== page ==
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  • I'm not attacking doctors: Health Minister Ley

    Author: AAP

The federal government has promised it will have evidence before making any changes to taxpayer-funded medical procedures.

Health Minister Sussan Ley insists she's not attacking doctors by asking Australians if they've undergone inefficient and unsafe medical procedures.

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The federal government wants to update the 5700-strong list of subsidised services and tests in the Medicare Benefits Schedule and has asked for public feedback.

But the Australian Medical Association has taken umbrage with the assumption doctors are performing unnecessary procedures for financial gain.

They have blasted the government's consultation strategy saying it undermines patients' confidence in doctors.


Cabrini Health
ACAS Assessor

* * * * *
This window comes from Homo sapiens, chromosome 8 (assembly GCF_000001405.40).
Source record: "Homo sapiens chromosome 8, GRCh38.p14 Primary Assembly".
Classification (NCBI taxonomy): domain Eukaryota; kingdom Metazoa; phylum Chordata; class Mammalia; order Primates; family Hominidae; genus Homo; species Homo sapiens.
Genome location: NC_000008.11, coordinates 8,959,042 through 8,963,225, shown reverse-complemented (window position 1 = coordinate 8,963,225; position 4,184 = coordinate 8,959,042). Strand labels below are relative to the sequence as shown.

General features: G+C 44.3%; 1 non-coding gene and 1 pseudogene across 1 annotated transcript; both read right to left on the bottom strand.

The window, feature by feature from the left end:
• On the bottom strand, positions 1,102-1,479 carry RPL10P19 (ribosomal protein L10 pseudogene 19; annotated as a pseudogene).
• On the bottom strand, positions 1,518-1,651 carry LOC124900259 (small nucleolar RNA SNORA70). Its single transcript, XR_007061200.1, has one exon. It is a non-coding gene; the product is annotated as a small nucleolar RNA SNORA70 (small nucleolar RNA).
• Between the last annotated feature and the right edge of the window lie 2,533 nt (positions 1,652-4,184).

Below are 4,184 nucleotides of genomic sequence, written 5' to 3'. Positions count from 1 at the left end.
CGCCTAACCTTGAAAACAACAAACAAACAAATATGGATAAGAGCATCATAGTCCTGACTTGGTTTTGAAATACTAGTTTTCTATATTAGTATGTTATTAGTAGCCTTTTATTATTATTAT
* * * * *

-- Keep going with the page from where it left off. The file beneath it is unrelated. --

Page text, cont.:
St Vincent's Hospital

Labor has joined the attack, comparing the government to a bull in a china shop on health reform.

"It has pitted doctors against the government - that's unfortunate because the review has some potential," shadow health spokeswoman Catherine King told ABC radio.

"Our lived experience of this in government is if you don't bring (doctors) with you, you end up in war."

But Ms Ley insists she is not attacking the integrity of the medical profession.

She was simply consulting the public on the best way to update and modernise the schedule, not ambushing doctors.

"I am not suggesting the MBS is being misused. I am not suggesting that doctors are doing the wrong thing," the minister told ABC radio.

Ms Ley said some services on the schedule no longer made any sense and they had to be removed for new ones to be added.

"That's a win-win."

The Australian Greens said the review was long overdue but cautioned any savings should be reinvested in the health system.

"I urge Labor not to politicise the issue or we will miss the opportunity to make a good health system even better," leader Richard Di Natale said in a statement.


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